FR2815550B1 (en) 2000-10-20 2003-08-29 Rhodia Chimie Sa Granules obtained by drying of a multiple emulsion
FR2823450B1 (en) * 2001-04-12 2004-08-27 Rhodia Chimie Sa Suspension obtained from a multiple emulsion comprising a hydrophobic solid at room temperature and comprises granules obtained by drying the slurry
KR100988178B1 (en) 2001-06-29 2010-10-18 다케다 야쿠힌 고교 가부시키가이샤 Sustained-release composition and process for producing the same
EP1949936B1 (en) 2001-06-29 2011-05-18 Takeda Pharmaceutical Company Limited Controlled release composition and method of producing the same
US6884432B2 (en) * 2002-04-25 2005-04-26 Mayo Foundation For Medical Education And Research Blend, cross-linkable poly(propylene fumarate) for immobilization and controlled drug delivery
CA2490351C (en) 2002-06-25 2011-11-01 Takeda Pharmaceutical Company Limited Process for producing sustained-release composition
WO2004026283A1 (en) 2002-09-20 2004-04-01 Alpharma, Inc. Sequestering subunit and related compositions and metohds
US20040086566A1 (en) * 2002-11-04 2004-05-06 Alpharma, Inc. Waxy matrix dosage forms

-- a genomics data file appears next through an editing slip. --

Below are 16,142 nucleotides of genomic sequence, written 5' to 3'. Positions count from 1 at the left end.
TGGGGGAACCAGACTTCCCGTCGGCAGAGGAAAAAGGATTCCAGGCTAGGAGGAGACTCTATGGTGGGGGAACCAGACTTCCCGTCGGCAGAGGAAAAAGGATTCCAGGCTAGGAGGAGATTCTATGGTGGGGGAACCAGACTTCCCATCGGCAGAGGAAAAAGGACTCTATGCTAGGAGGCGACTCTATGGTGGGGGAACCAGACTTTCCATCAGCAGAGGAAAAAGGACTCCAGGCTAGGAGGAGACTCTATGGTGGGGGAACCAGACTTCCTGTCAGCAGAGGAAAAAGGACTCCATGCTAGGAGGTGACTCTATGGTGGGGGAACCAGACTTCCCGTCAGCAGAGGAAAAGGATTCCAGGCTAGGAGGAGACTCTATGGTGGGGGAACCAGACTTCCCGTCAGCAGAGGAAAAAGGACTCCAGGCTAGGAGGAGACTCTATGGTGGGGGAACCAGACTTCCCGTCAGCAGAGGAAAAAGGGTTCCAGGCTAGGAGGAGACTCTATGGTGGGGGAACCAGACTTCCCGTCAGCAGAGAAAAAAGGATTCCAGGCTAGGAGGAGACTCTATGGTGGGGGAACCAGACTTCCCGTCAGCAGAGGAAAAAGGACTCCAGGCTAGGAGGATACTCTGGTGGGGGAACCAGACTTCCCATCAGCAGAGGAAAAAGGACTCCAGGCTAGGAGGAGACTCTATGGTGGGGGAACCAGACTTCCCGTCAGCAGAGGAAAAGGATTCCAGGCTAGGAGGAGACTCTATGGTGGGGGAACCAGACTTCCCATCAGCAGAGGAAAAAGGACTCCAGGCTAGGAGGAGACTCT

GB0228571D0 (en) * 2002-12-06 2003-01-15 Novartis Ag Organic compounds
GB0408308D0 (en) 2004-04-14 2004-05-19 Vectura Ltd Pharmaceutical compositions
FR2870673B1 (en) * 2004-05-28 2006-07-14 Rhodia Chimie Sa solid formulation comprising a phytosanitary product
CN1306955C (en) * 2004-09-17 2007-03-28 中国人民解放军第二军医大学 Sodium ferulic acid albumin nano granular preparation and its preparing method
RU2383552C2 (en) * 2005-06-08 2010-03-10 Ньюбайомед Пика Пте Лтд Adjuvant based on polyinosinic acid-polycytidylic acid
US20070166239A1 (en) * 2006-01-13 2007-07-19 Haixiang Lin Mucosal immunogenic substances comprising a polyinosinic acid - polycytidilic acid based adjuvant
US20070166800A1 (en) * 2006-01-13 2007-07-19 Haixiang Lin Immunogenic substances comprising a polyinosinic acid-polycytidilic acid based adjuvant
US20090258028A1 (en) * 2006-06-05 2009-10-15 Abbott Cardiovascular Systems Inc. Methods Of Forming Coatings For Implantable Medical Devices For Controlled Release Of A Peptide And A Hydrophobic Drug
ES2636657T3 (en) 2006-06-19 2017-10-06 Alpharma Pharmaceuticals Llc pharmaceutical composition
US8017237B2 (en) 2006-06-23 2011-09-13 Abbott Cardiovascular Systems, Inc. Nanoshells on polymers
EP2073797A2 (en) * 2006-10-11 2009-07-01 Alpharma, Inc. Pharmaceutical compositions
KR101522035B1 (en) 2006-12-18 2015-05-20 다케다 야쿠힌 고교 가부시키가이샤 Sustained-release composition and method for producing the same
ES2324009B1 (en) * 2007-11-23 2010-05-21 Gp Pharm S.A. sustained release pharmaceutical composition of somatostatin or an analog thereof.
EP2224805A4 (en) * 2007-12-17 2013-10-16 Alpharma Pharmaceuticals Llc Pharmaceutical composition
US8623418B2 (en) 2007-12-17 2014-01-07 Alpharma Pharmaceuticals Llc Pharmaceutical composition